2. Are you kidding? Do you know who Christopher Layne is? Also, there was a back-and-forth debate between Layne and Thayer in the National Interest in 06 and Layne has an 06 book. Oh, and I guess all the realists who call for restrained foreign policy are just "contrary voices in the minority of academia"? Yeah sure, in DC everybody accepts leadership--thats because its the god damn capitol of the US. In academia... not so much.
  3. No that turn is backwards. A collapse of economic growth would prevent us from hitting peak oil. Thats just a traditional "dedev" debate with "collapse => mindset shift." But the collapse wouldn't be the result of peak oil. You could just say peak oil makes collapse inevitable so its better now than later.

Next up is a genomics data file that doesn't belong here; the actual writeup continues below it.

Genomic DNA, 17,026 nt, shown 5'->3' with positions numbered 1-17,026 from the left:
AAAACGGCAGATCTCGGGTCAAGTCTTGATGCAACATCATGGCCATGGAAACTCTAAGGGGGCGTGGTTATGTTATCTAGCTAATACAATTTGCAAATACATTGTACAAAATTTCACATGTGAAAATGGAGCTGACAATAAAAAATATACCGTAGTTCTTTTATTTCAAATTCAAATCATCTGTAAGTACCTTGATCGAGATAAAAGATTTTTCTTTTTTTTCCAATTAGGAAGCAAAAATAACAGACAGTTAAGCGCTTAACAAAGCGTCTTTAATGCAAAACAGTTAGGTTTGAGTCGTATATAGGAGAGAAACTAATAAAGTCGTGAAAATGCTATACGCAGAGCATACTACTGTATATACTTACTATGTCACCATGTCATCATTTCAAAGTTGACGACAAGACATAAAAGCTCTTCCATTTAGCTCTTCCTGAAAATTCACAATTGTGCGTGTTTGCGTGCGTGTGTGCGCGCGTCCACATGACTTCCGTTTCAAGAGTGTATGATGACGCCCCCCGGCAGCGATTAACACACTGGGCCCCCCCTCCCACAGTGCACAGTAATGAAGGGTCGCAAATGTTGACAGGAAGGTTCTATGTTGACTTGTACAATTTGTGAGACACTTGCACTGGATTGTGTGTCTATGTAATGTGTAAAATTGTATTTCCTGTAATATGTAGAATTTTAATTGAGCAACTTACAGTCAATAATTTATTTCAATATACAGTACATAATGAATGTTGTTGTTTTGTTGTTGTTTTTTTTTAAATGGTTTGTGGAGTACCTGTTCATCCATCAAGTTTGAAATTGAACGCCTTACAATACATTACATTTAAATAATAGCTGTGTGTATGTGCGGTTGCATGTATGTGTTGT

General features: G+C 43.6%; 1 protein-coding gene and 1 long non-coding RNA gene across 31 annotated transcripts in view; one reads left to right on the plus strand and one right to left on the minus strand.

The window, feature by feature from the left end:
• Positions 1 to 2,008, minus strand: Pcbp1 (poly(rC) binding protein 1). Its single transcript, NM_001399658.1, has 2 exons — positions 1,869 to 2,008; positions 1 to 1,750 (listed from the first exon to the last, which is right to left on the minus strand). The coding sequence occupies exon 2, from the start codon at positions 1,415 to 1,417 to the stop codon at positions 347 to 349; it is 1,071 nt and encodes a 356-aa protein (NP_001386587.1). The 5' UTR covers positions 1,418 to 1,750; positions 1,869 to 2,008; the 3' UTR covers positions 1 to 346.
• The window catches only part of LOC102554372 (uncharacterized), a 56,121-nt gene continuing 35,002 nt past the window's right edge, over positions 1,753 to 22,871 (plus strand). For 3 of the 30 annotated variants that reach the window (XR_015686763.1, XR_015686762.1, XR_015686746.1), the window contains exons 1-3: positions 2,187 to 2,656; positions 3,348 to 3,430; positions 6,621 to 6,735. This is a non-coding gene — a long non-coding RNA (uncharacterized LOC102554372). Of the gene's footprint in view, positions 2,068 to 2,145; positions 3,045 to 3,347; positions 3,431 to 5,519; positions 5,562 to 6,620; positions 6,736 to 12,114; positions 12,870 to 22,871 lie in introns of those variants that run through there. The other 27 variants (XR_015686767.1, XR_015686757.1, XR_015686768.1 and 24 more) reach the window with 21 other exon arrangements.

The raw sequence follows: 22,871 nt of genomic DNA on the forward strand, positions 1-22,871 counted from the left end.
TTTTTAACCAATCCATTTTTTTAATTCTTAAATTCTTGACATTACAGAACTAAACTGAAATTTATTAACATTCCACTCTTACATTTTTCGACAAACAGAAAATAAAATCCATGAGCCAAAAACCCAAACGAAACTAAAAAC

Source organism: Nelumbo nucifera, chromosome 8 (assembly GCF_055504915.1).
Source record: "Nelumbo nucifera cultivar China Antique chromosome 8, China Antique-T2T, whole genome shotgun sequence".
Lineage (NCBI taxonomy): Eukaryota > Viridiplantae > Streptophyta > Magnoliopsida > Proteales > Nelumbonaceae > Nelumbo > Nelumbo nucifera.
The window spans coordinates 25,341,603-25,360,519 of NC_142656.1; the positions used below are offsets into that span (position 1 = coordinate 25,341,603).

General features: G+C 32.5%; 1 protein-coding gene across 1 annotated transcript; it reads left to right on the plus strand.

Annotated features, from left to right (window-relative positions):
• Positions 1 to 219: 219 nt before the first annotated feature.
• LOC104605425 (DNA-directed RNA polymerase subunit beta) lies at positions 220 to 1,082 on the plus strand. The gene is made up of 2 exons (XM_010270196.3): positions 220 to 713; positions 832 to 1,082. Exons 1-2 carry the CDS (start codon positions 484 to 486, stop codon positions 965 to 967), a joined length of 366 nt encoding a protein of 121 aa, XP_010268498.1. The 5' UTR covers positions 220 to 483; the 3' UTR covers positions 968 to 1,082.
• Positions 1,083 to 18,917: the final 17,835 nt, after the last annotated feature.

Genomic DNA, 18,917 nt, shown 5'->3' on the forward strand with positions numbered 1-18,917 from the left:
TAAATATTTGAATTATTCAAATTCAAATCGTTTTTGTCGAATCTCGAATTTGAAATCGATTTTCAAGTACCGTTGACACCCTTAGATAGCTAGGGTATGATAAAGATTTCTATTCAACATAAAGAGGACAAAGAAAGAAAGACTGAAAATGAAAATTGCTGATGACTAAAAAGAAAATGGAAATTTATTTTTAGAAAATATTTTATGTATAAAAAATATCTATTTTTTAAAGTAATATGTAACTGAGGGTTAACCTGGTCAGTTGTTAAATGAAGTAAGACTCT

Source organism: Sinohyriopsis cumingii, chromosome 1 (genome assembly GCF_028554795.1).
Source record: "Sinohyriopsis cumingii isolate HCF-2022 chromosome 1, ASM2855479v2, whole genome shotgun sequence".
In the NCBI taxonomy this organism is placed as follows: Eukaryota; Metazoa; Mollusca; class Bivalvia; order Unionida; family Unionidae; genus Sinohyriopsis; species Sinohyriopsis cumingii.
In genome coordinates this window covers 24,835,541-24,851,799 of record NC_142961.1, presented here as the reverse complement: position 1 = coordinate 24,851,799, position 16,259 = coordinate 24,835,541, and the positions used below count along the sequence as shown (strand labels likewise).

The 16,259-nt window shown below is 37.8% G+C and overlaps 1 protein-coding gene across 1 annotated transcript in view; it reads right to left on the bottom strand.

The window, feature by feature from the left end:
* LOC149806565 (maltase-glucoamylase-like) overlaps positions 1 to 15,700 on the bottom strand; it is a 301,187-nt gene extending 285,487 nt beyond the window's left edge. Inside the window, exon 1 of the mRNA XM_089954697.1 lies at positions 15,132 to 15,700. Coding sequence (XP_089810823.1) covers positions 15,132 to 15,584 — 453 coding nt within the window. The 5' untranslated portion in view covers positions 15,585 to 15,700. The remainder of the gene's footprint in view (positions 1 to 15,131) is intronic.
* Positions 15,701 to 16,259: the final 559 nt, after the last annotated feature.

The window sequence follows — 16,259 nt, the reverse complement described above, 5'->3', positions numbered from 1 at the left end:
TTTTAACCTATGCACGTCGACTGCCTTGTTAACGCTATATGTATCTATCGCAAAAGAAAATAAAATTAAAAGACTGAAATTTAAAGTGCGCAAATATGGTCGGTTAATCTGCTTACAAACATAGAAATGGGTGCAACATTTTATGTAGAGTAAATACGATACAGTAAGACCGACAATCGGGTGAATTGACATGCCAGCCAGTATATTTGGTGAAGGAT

4. The food argument is probably wrong because of biotech/GM crops etc, but there are plenty of other arguments why a large population is unsustainable. Its absurd to say that theories about a population capacity are just "wrong." Popular reasons why its unsusustainable include: we use trees and water faster than they replenish, we are too dependant on non-renewable energy, etc. It's certainly not a "done-deal" like if you read one malthus is wrong card, you won't just automatically win the debate in the face of a diverse number of unsustainability warrants. BTW Synergy. Don't assume your article "answers" Peak Oil. Yes, it briefly references it, and as a bullet point mentions an article for why ethanol solves. There are lots of problems with ethanol including the huge amounts of land it takes to produce, its effects on global warming, etc. That opens up a whole nother can of worms you have to debate if you want to win that argument.